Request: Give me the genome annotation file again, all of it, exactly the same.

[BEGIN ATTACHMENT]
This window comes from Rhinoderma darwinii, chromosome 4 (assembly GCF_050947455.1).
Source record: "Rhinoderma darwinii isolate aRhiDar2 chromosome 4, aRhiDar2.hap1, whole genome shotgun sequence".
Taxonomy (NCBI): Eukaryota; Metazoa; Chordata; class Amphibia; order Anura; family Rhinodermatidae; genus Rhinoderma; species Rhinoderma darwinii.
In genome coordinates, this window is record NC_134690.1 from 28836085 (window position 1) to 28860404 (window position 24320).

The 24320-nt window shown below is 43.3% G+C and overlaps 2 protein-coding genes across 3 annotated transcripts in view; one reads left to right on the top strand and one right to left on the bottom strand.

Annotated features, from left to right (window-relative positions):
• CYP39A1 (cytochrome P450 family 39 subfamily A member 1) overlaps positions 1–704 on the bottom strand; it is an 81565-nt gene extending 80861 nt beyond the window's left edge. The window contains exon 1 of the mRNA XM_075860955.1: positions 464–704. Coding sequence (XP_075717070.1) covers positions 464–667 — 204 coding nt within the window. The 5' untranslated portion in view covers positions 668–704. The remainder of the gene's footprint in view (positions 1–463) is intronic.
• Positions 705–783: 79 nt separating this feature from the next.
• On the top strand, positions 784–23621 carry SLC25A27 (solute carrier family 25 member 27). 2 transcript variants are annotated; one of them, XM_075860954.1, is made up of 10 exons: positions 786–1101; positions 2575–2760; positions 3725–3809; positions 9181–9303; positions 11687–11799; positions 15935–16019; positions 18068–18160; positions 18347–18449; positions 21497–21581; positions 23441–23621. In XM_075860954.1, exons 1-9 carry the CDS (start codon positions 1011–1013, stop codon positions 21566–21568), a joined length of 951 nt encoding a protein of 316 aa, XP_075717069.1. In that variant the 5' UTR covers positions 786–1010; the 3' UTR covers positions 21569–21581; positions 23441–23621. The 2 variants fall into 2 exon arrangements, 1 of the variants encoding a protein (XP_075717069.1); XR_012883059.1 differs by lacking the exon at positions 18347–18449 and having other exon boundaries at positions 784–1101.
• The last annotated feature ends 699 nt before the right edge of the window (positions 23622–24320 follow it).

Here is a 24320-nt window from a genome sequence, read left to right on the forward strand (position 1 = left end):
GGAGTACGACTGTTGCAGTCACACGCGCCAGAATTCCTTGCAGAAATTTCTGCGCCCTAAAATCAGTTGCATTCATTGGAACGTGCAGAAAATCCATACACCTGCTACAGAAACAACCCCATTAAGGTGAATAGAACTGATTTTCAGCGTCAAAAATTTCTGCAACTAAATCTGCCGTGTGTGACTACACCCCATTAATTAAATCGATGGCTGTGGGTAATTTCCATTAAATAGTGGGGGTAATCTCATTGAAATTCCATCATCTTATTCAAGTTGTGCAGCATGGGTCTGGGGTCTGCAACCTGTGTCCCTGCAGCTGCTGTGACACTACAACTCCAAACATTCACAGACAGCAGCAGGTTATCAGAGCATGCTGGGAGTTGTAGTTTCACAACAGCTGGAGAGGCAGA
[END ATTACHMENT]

This window comes from Rhinoderma darwinii, chromosome 4 (assembly GCF_050947455.1).
Source record: "Rhinoderma darwinii isolate aRhiDar2 chromosome 4, aRhiDar2.hap1, whole genome shotgun sequence".
Taxonomy (NCBI): Eukaryota; Metazoa; Chordata; class Amphibia; order Anura; family Rhinodermatidae; genus Rhinoderma; species Rhinoderma darwinii.
In genome coordinates, this window is record NC_134690.1 from 28836085 (window position 1) to 28860404 (window position 24320).

The 24320-nt window shown below is 43.3% G+C and overlaps 2 protein-coding genes across 3 annotated transcripts in view; one reads left to right on the top strand and one right to left on the bottom strand.

Annotated features, from left to right (window-relative positions):
• CYP39A1 (cytochrome P450 family 39 subfamily A member 1) overlaps positions 1–704 on the bottom strand; it is an 81565-nt gene extending 80861 nt beyond the window's left edge. The window contains exon 1 of the mRNA XM_075860955.1: positions 464–704. Coding sequence (XP_075717070.1) covers positions 464–667 — 204 coding nt within the window. The 5' untranslated portion in view covers positions 668–704. The remainder of the gene's footprint in view (positions 1–463) is intronic.
• Positions 705–783: 79 nt separating this feature from the next.
• On the top strand, positions 784–23621 carry SLC25A27 (solute carrier family 25 member 27). 2 transcript variants are annotated; one of them, XM_075860954.1, is made up of 10 exons: positions 786–1101; positions 2575–2760; positions 3725–3809; positions 9181–9303; positions 11687–11799; positions 15935–16019; positions 18068–18160; positions 18347–18449; positions 21497–21581; positions 23441–23621. In XM_075860954.1, exons 1-9 carry the CDS (start codon positions 1011–1013, stop codon positions 21566–21568), a joined length of 951 nt encoding a protein of 316 aa, XP_075717069.1. In that variant the 5' UTR covers positions 786–1010; the 3' UTR covers positions 21569–21581; positions 23441–23621. The 2 variants fall into 2 exon arrangements, 1 of the variants encoding a protein (XP_075717069.1); XR_012883059.1 differs by lacking the exon at positions 18347–18449 and having other exon boundaries at positions 784–1101.
• The last annotated feature ends 699 nt before the right edge of the window (positions 23622–24320 follow it).

Here is a 24320-nt window from a genome sequence, read left to right on the forward strand (position 1 = left end):
GGAGTACGACTGTTGCAGTCACACGCGCCAGAATTCCTTGCAGAAATTTCTGCGCCCTAAAATCAGTTGCATTCATTGGAACGTGCAGAAAATCCATACACCTGCTACAGAAACAACCCCATTAAGGTGAATAGAACTGATTTTCAGCGTCAAAAATTTCTGCAACTAAATCTGCCGTGTGTGACTACACCCCATTAATTAAATCGATGGCTGTGGGTAATTTCCATTAAATAGTGGGGGTAATCTCATTGAAATTCCATCATCTTATTCAAGTTGTGCAGCATGGGTCTGGGGTCTGCAACCTGTGTCCCTGCAGCTGCTGTGACACTACAACTCCAAACATTCACAGACAGCAGCAGGTTATCAGAGCATGCTGGGAGTTGTAGTTTCACAACAGCTGGAGAGGCAGA